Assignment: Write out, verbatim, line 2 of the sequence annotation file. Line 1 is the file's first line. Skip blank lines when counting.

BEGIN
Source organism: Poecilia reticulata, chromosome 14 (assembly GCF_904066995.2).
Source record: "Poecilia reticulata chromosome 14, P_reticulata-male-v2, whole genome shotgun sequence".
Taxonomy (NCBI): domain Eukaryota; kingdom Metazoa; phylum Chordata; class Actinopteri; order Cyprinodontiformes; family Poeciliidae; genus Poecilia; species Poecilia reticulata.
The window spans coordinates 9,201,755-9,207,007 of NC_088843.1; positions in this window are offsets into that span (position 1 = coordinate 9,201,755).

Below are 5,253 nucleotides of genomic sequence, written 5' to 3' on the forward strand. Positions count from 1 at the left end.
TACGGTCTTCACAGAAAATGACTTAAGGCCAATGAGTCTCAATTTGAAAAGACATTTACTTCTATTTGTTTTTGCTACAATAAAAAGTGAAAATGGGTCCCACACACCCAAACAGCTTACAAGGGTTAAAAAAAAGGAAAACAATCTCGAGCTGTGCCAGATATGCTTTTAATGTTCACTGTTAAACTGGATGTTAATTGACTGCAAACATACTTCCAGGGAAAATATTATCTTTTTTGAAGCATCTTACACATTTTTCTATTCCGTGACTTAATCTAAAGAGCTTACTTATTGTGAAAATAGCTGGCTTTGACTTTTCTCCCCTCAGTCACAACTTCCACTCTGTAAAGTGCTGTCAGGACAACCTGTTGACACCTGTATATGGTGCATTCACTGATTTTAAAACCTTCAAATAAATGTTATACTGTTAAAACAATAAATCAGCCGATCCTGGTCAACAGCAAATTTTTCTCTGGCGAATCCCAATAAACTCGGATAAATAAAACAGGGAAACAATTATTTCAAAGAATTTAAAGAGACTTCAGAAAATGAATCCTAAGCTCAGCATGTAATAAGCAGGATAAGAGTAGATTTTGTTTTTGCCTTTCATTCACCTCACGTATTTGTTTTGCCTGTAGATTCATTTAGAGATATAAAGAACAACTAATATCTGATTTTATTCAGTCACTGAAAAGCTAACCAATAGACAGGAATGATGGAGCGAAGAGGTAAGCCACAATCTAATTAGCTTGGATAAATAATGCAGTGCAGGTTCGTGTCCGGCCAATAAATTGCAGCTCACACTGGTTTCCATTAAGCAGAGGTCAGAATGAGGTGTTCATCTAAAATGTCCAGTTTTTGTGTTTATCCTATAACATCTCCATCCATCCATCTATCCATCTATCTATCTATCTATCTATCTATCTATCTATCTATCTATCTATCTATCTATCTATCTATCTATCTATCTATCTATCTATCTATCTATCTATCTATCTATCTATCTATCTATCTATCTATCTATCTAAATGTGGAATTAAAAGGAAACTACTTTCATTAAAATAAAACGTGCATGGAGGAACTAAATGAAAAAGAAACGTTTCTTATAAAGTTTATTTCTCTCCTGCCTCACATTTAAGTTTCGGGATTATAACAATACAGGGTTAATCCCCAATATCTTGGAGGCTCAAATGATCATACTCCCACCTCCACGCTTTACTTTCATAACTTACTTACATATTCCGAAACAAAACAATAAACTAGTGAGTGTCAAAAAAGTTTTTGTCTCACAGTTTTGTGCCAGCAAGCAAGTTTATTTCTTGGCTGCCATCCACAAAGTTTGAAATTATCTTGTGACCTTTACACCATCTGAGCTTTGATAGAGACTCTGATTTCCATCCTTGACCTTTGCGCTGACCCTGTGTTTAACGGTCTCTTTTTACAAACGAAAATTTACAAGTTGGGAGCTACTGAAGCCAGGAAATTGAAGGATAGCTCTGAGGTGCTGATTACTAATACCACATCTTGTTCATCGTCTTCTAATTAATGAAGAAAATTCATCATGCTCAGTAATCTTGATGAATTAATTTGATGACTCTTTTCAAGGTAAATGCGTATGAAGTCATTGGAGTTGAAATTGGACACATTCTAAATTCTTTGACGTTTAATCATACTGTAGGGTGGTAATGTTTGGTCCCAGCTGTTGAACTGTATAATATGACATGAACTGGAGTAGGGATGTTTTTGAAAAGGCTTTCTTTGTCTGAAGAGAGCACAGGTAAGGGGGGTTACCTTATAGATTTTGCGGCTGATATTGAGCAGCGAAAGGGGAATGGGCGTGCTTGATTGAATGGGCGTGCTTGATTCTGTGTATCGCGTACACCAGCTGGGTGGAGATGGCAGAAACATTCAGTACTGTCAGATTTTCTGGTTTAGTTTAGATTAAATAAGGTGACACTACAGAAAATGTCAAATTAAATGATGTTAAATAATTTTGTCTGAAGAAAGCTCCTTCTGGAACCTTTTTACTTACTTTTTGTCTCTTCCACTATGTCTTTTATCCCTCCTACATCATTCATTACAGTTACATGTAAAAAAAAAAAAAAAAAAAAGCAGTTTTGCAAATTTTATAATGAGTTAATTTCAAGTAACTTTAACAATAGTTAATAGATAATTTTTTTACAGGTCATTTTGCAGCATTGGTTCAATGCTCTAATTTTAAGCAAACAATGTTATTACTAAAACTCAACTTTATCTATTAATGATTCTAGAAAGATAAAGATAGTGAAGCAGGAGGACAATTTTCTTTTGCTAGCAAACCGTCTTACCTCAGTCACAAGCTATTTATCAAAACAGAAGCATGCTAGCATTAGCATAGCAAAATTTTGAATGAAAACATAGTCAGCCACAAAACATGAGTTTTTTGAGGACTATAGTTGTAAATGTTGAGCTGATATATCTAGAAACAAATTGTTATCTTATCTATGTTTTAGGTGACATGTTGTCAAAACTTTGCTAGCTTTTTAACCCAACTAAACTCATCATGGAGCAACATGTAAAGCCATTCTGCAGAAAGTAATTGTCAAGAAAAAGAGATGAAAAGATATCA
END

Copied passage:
Source record: "Poecilia reticulata chromosome 14, P_reticulata-male-v2, whole genome shotgun sequence".